I started looking at photos by other photographers and even some of my friends where I felt yes it is a technically good and composed photo but what is actually going on in the picture? Often times there wasn't anything directly speaking to me with in the photos.

While out photographing New York City the day after the panel discussion I saw it as an optical challenge. Here is a city I have photographed numerous times and now I need to learn how to see things differently. Rather than shooting a common placed skyline or waiting around for grand street moment I opted to have fun utilizing light, shadows and shapes for my photos. Learning to see the uniqueness in the mundane. Learning to develop my eye in my own way. And you know what, after a few hours of shooting like this I started to have fun! I loved this challenge, but at this point it didn't feel like a challenge. It just felt like I was making photos that I enjoyed!

I continued on this path and kept finding myself discovering a new sense of photography for me. One that had fulfilled me in a lot of ways. Learning to rely on my eye to make the photos and not the software in a post process. By completely eliminating the color palette and looking purely at the subject matter at hand. Along with use of light and composition these are the elements I rely on making my pictures. 

Now I am not giving up completely on color photos. By no means, I do some commercial work wether for my brand or outside companies and not everyone is open to the idea of pure black and white photos. The idea at hand is to understand this mind set to the point that when I do make color photos they carry on the same ideology and approach as shooting black and white. The idea is if a picture can hold the same weight in black and white as it does in color that is the goal. If you make a photo black and white and you lose the same feeling then maybe it was just the colors making the photo good and not the subject matter?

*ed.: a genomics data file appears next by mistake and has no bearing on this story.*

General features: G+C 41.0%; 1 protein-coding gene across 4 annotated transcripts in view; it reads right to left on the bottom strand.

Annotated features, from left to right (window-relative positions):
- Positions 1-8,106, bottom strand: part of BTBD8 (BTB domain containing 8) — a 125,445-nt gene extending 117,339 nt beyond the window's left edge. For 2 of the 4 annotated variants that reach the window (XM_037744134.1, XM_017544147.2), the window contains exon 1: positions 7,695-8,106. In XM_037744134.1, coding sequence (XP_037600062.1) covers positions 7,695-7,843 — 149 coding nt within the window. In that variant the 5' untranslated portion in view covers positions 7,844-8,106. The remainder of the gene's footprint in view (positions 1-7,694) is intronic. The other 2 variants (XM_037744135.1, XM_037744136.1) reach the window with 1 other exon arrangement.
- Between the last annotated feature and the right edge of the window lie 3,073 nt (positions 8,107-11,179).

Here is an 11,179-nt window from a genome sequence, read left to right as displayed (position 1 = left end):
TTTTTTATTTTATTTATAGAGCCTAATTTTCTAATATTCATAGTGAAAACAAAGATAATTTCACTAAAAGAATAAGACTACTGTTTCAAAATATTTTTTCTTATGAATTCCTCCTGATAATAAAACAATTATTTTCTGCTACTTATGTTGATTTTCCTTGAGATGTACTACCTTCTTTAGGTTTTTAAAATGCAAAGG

This is my mindset and where it has been for the past 6 months. Rather than worry about catering to an audience (which I am grateful for) I opted to take some time to push myself and to grow in a different way. Sure I could have kept doing the same old color photos and continue to have the good fortune to keep shooting with models but I am not someone that can keep doing the same thing over and over just for the sake of what others expect from me. Once something starts to feel easy I think you need to challenge yourself. But more importantly it was the idea of pushing on the concept of making photos vs. taking photos. I wanted to be more precise with what I see in my pictures. In such a way that you the viewer can quickly see my deliberate intent I had when making a photo. 

The idea of this personal project for me is to understand a deeper meaning of making a photograph in such a way that my technique will transcend the subject matter. Showcase things how I see them in a way they all are cohesive. Wether it is a model, street, aerial or abstract. You will be able to see the competence of myself through my camera.

Sorry for this long rant. If you made it this far than bravo, hope you enjoyed the read. Stay up.

- Stephen Vanasco